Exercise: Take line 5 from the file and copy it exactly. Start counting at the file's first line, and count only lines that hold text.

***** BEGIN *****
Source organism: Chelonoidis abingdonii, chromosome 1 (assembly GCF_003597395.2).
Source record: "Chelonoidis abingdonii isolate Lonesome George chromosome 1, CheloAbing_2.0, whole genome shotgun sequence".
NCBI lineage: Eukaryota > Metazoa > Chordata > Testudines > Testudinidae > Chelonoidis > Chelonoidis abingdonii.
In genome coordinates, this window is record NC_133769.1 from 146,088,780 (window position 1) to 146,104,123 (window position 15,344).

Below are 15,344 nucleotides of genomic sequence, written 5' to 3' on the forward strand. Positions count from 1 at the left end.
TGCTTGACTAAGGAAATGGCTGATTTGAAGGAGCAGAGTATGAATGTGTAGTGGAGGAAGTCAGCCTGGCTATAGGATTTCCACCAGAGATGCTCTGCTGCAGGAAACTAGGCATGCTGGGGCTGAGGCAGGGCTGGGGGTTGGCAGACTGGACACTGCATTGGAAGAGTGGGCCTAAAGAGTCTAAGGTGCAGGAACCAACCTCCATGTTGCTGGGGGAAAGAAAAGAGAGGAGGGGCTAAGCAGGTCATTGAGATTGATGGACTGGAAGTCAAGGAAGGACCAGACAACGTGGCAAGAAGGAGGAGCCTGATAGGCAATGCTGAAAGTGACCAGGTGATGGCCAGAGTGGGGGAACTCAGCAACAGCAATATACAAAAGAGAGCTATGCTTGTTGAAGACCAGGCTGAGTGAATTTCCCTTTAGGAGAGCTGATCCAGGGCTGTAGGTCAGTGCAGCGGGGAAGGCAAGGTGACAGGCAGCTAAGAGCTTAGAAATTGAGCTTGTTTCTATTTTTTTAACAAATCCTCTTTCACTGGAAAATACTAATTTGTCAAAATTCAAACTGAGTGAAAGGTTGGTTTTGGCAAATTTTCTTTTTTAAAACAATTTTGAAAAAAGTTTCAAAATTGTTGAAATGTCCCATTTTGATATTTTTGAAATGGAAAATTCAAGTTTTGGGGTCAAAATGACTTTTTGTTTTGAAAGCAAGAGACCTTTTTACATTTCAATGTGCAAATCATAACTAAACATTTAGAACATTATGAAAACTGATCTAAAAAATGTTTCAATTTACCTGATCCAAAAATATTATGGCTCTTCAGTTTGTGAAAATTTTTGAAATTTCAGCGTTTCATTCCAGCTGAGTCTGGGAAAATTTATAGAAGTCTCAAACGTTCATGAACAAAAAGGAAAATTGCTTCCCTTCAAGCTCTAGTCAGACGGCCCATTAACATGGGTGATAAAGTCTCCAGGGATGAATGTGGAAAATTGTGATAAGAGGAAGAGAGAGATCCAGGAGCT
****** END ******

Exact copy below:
Below are 15,344 nucleotides of genomic sequence, written 5' to 3' on the forward strand. Positions count from 1 at the left end.